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Jackson was No. 7 on the list, and several other of “Ken’s” acquaintances also made the connection and reached out to the FBI. Everyone who knew “Ken” would be flabbergasted by the FBI’s description of the vicious-looking, hardened criminal whose sour puss glared out at the reader from his newspaper mugshot: “Orba Jackson is now a fugitive,” the FBI wrote. “He is considered dangerous and is believed to be armed. He may attempt to ‘shoot it out’ with law enforcement officers should his capture become imminent.” Readers also learned that he got into a life of crime early, as a Missouri farm-boy teenager. Basically, he was a car thief. He drew a fouryear sentence for auto theft in 1924, when he was 18, and served it at the Missouri state pen; a few months after he got out, he got busted for another car theft, and was sent back for another three years.  After he got out, he went straight for a few years before making the biggest mistake of his life: joining an accomplice to try to rob a rural general store. The robbery went badly — not as badly as it could have, but badly enough: The old man who ran the store grabbed Jackson’s accomplice’s pistol. The accomplice punched him in the face to make him let go. Then the old man’s brother-in-law came in with a rifle. Jackson got the drop on the rifleman, grabbed the gun and yanked it out of his hands. At that point, the two of them decided things were getting too rich for their blood, and ran for it.  They knew they were in trouble, but at first had no idea how much. The thing was, there was a little post office in the back of the store they’d robbed. Armed robbery was bad enough, but robbing a post office was a much bigger deal, and a federal offense to boot. So on this, Jackson’s third trip to the Big House, the sentence was 25 years.  Seventeen years into his sentence, Jackson walked away from a work crew he was assigned to as a “trusty” and disappeared. That was in 1947.  He moved out to the West Coast, settled down in Tualatin, changed his name to Ken Van Kempen, and started a new hobby as a landscape painter.  But, of course, the FBI wasn’t ready to let bygones be bygones. His offense, armed robbery, may have been comparatively minor; but, as an escapee from a federal prison, he was pretty high on their priority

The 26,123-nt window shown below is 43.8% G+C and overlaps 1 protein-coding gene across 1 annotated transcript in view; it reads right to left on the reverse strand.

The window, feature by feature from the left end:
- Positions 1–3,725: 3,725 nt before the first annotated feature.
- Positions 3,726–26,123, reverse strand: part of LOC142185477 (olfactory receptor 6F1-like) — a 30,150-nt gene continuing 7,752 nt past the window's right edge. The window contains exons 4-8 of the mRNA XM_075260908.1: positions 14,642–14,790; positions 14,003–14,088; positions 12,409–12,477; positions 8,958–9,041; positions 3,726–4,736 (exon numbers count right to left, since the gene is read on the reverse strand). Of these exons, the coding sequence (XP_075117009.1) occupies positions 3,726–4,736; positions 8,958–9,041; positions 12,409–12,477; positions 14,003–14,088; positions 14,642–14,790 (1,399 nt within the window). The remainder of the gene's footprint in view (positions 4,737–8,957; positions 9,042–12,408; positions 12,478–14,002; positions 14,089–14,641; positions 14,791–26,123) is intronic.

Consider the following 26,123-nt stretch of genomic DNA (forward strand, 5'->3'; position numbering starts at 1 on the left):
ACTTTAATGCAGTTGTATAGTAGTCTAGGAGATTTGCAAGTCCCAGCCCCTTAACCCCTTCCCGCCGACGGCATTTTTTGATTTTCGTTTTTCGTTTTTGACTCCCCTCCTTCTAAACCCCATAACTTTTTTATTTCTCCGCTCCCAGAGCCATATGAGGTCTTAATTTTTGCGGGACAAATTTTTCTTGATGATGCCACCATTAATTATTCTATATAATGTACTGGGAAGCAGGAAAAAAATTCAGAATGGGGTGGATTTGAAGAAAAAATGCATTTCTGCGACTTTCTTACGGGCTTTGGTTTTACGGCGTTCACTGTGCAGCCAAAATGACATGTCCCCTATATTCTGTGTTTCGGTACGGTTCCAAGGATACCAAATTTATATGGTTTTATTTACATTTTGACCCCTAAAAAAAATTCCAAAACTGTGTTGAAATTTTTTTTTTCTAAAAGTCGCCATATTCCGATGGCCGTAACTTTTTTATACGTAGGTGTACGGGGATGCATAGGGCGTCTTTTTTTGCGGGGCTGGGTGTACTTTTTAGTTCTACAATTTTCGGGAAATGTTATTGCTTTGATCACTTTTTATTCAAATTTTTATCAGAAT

Orba Jackson’s mugshot and profile as they appeared in the “FBI’s Ten Most Wanted” feature in the Portland Oregonian. (Image: FBI Law Enforcement Bulletin)

list — high enough to make No. 7 on the Ten Most Wanted. He made it fairly easy for them, too, making no attempt to change his appearance by, say, growing a beard or even changing hairstyles. “That’s a hoosier trick,” he said. “That’s what they expect you to do.” 

had invited him to come back to Tualatin and resume his old job after his release, he didn’t return. But he didn’t turn back to crime either; given the chance to go straight, Orba Jackson took it. When he finally died, in 1993, he was living in California, having kept his nose scrupulously clean for the last 40 years of his life.

He told reporters the FBI’s bulletin on him was “a pack of lies.”

John Harvey Bugg, a.k.a. Cowboy Jim Williams

“To put me on the list of the ten worst criminals is the silliest thing I’ve ever heard of,” he grumbled glumly. “I haven’t done anything very bad. The paper said I was dangerous and probably armed. Hell, I haven’t had a gun since I got out. What do I want with a gun? I got enough trouble without one.”